This Company Had a Board Member Buy In
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Michael Armstrong, a Board member at IHS Inc. (NYSE: IHS), directly purchased 5,550 shares of the company’s stock on Oct. 10 at an average price of $89.96. IHS is an information company whose product line includes energy statistics, supply chain consulting, and intelligence for both national security and business customers. The stock price had consistently risen throughout 2012 up until mid-September, when it peaked around $118 per share; in the last month, it is down a little over 20% to the point where it is only up 5% year to date. Our interpretation is that Armstrong thought that there had been an overcorrection in the price, and $90 made for a good entry point. Statistically, insider purchases tend to be bullish signals (read our discussion of studies on insider trading).
IHS had missed earnings estimates in the fiscal quarter ending in August (the third of its fiscal year, which ends in November), which accounts for at least part of the stock’s decline. Revenue for the quarter had been up 14% compared to the same period in 2011, which brought top-line growth for the first three quarters of the fiscal year to 17%. However, costs have kept pace with sales and so net income was roughly even over the first nine months of both years. To some degree this was due to restructuring charges that IHS has been making in 2012, and with those charges falling off in Q3, earnings managed to rise 8% versus a year earlier. IHS has also recently announced a repurchasing program; like Armstrong’s purchase, this buyback expresses confidence that the market has overreacted to the company’s recent results.
At a trailing P/E multiple of 45, however, IHS is dependent on considerably faster growth than it has been seeing recently (even if you strip out restructuring expenses entirely from the last quarter and ignore any effects on taxes, net income was up only 10%). It should also be noted that this represents a decrease in margins despite a double-digit growth rate in revenue; how scalable is the company’s business?
According to our database of 13F filings, the largest hedge fund position in IHS at the end of June belonged to Select Equity Group. Select, managed by Robert Caruso, had cut its stake slightly over the course of the second quarter to 1.4 million shares (find more stocks that Select Equity Group owns). David Stemerman’s Conatus Capital Management initiated a position of about 450,000 shares between April and June (see more stock picks from Conatus Capital Management).
Other information companies include Thomson Reuters (NYSE: TRI), FactSet Research Systems (NYSE: FDS), Dun & Bradstreet Corp (NYSE: DNB), all of which generally provide business data or general information, and geographic imagery company DigitalGlobe (NYSE: DGI). DigitalGlobe is unprofitable on a trailing basis thanks to a poor quarter in Q4 2011, though its revenue has been growing at a good rate (up 23% in its most recent quarter versus a year ago). Analyst consensus is for EPS of about $1.15 next year, implying a forward P/E of 18. We would want to see more earnings from the company before buying, but it is worth following.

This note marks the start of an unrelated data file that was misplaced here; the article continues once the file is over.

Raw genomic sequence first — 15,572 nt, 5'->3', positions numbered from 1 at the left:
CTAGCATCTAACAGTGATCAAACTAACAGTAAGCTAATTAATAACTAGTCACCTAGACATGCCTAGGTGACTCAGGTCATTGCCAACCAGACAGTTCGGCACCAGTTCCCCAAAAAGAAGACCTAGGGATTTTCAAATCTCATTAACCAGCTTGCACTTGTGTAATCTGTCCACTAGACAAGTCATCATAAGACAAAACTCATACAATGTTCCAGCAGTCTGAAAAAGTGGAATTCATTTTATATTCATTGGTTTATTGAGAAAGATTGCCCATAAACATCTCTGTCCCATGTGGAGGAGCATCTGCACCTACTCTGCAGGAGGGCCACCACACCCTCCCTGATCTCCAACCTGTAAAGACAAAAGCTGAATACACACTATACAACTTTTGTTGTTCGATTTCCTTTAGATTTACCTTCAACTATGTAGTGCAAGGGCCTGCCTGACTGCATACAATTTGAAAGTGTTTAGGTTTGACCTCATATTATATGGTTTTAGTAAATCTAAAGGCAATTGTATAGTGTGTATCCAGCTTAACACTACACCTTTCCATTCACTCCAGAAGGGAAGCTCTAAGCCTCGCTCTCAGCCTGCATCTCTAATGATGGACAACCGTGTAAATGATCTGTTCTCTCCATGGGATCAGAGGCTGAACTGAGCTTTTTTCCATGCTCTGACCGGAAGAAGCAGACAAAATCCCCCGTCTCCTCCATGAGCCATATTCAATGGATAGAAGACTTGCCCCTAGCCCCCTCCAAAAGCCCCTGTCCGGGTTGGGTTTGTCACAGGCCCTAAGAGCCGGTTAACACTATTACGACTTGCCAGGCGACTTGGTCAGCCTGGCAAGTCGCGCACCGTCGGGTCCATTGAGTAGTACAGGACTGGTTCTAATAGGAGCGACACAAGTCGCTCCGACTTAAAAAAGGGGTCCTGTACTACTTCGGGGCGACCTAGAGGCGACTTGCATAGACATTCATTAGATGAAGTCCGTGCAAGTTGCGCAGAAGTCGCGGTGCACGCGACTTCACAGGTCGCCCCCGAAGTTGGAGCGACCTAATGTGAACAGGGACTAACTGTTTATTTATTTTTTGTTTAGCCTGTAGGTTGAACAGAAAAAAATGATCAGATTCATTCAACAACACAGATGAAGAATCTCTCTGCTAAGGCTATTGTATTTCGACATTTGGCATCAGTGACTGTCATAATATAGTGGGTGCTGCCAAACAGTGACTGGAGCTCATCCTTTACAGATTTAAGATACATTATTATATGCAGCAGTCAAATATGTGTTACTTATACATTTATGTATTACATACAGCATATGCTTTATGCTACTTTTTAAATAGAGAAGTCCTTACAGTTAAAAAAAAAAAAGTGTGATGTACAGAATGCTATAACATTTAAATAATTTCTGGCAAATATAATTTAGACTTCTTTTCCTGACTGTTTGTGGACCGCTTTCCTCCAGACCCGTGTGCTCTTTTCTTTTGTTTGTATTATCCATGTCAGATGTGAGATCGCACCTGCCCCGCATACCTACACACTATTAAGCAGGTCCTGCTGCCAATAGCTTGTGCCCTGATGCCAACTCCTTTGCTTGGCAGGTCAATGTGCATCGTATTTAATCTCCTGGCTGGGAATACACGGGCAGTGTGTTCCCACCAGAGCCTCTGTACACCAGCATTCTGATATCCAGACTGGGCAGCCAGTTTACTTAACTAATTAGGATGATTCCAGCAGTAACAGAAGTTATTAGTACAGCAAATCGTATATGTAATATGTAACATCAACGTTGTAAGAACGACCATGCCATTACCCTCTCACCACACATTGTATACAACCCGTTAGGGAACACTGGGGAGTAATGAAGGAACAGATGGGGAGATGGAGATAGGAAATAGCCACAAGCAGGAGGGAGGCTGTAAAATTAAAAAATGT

Thomson Reuters is also unprofitable on a trailing basis, but the large company ($23 billion market cap, with IHS have the next-highest value at $6 billion) is expected to break into the black next year and so it trades at 13 times forward earnings estimates. As with DigitalGlobe, we are on the watch for progress towards this target. Thomson Reuters’s 4.5% dividend yield also deserves mention. Dun & Bradstreet has a trailing P/E of 15, but both its revenue and earnings were down in the second quarter compared to the second quarter of 2011. It is a potential value stock, but we would need to see not progress but stabilization here. FactSet has been growing--its net income was up 19% last quarter from a year earlier, and revenue came in higher as well--but this plus comes at a fairly high premium as the company trades at 23 times trailing earnings. That is probably a bit pricey for us.
None of these companies, IHS included, look like good buys right now. However, there are positive points to each of them (growth in some cases, cheapness in others, the insider purchase in the case of IHS) and we would be on the lookout for good news.
This article is written by Matt Doiron and edited by Meena Krishnamsetty. They don't own shares in any of the stocks mentioned in this article. The Motley Fool has no positions in the stocks mentioned above. Motley Fool newsletter services recommend FactSet Research Systems. Try any of our Foolish newsletter services free for 30 days. We Fools may not all hold the same opinions, but we all believe that considering a diverse range of insights makes us better investors. The Motley Fool has a disclosure policy.If you have questions about this post or the Fool’s blog network, click here for information.